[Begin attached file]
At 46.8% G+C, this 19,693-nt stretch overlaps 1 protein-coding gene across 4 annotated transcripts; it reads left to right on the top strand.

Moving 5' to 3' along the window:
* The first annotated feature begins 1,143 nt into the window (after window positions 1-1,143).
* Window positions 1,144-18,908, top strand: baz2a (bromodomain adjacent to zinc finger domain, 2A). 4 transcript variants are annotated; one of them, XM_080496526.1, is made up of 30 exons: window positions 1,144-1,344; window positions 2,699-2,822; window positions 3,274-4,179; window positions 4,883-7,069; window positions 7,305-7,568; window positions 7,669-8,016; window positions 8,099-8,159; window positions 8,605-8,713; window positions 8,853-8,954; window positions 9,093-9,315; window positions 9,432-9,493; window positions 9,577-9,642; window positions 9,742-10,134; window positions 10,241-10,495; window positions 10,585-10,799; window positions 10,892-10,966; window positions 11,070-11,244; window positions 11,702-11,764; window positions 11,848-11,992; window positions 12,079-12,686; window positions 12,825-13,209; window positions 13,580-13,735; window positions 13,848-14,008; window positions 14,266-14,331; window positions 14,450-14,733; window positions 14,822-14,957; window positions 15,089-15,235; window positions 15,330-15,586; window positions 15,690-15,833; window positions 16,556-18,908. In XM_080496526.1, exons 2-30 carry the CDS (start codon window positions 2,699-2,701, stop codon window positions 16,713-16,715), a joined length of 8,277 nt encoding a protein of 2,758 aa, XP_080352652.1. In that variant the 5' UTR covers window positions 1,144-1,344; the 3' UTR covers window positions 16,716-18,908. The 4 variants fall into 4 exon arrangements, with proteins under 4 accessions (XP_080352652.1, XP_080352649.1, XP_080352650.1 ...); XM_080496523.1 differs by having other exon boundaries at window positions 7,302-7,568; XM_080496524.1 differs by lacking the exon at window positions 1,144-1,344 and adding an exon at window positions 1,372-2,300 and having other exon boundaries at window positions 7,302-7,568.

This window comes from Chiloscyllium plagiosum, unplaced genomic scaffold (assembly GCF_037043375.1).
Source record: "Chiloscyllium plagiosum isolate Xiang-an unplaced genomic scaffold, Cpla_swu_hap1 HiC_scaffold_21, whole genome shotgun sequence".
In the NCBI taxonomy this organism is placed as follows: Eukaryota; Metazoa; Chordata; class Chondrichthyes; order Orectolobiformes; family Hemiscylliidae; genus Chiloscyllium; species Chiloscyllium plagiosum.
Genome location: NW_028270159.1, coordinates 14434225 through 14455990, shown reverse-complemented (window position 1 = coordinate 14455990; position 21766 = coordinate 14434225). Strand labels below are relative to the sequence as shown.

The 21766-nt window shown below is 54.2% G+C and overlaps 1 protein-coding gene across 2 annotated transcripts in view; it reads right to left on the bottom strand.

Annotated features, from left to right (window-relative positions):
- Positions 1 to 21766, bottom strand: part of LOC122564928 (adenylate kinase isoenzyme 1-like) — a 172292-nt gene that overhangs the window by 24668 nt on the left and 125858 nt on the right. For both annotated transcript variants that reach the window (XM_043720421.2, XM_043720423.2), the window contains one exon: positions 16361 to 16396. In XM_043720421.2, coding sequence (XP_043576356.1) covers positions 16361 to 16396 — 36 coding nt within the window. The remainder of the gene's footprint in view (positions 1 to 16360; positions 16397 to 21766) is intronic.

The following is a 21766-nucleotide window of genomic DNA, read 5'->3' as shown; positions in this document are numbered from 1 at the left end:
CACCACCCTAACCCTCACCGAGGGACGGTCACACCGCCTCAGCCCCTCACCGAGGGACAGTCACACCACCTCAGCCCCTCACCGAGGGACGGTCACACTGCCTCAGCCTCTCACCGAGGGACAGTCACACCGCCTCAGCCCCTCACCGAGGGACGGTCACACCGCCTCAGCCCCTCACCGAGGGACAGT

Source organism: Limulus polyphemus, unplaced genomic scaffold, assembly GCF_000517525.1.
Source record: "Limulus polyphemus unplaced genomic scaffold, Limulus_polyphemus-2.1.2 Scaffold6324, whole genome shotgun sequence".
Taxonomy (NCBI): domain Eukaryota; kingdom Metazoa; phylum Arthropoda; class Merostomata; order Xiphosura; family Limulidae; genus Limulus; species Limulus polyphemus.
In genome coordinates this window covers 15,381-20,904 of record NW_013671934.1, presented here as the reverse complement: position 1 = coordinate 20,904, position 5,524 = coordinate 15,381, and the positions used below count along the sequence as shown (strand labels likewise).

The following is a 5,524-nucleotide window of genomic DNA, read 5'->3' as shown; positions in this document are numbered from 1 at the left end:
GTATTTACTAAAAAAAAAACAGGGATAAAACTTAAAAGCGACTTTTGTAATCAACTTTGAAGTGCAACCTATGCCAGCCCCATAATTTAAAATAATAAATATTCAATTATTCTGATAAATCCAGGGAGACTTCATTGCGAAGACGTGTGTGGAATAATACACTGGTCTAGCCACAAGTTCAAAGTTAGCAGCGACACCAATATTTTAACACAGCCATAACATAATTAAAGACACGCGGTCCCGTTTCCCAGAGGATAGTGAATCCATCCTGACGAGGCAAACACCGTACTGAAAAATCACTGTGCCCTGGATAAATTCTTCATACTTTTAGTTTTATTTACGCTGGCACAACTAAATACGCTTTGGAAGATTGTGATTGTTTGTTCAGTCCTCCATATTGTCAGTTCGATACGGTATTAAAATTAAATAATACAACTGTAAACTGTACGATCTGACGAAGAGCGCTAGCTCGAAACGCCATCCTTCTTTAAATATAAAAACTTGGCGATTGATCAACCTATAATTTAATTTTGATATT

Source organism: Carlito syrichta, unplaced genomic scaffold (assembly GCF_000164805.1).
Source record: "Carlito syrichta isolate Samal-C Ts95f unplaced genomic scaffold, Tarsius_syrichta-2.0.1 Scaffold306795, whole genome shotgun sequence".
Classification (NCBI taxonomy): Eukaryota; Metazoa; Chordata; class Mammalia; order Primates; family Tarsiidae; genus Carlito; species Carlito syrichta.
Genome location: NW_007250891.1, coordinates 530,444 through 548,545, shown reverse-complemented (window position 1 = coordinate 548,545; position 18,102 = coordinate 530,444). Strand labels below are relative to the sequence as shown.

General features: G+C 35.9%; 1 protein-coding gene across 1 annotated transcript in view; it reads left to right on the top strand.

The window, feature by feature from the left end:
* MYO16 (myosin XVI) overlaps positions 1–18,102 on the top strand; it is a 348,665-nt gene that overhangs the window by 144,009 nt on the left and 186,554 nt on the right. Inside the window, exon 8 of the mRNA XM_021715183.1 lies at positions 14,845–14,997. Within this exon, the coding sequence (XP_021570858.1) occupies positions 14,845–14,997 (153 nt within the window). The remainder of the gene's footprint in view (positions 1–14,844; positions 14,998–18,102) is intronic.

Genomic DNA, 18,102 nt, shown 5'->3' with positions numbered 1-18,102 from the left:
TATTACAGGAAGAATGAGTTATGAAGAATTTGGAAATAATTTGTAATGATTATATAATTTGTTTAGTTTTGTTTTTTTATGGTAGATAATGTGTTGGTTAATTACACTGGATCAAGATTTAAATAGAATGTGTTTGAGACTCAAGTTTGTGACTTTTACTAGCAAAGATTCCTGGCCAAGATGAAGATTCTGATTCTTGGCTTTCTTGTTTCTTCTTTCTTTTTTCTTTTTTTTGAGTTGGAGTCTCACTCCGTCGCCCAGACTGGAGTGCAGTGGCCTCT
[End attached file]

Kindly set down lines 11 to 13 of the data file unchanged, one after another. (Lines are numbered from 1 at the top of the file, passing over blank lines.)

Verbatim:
- Positions 1 to 21766, bottom strand: part of LOC122564928 (adenylate kinase isoenzyme 1-like) — a 172292-nt gene that overhangs the window by 24668 nt on the left and 125858 nt on the right. For both annotated transcript variants that reach the window (XM_043720421.2, XM_043720423.2), the window contains one exon: positions 16361 to 16396. In XM_043720421.2, coding sequence (XP_043576356.1) covers positions 16361 to 16396 — 36 coding nt within the window. The remainder of the gene's footprint in view (positions 1 to 16360; positions 16397 to 21766) is intronic.

The following is a 21766-nucleotide window of genomic DNA, read 5'->3' as shown; positions in this document are numbered from 1 at the left end:
CACCACCCTAACCCTCACCGAGGGACGGTCACACCGCCTCAGCCCCTCACCGAGGGACAGTCACACCACCTCAGCCCCTCACCGAGGGACGGTCACACTGCCTCAGCCTCTCACCGAGGGACAGTCACACCGCCTCAGCCCCTCACCGAGGGACGGTCACACCGCCTCAGCCCCTCACCGAGGGACAGT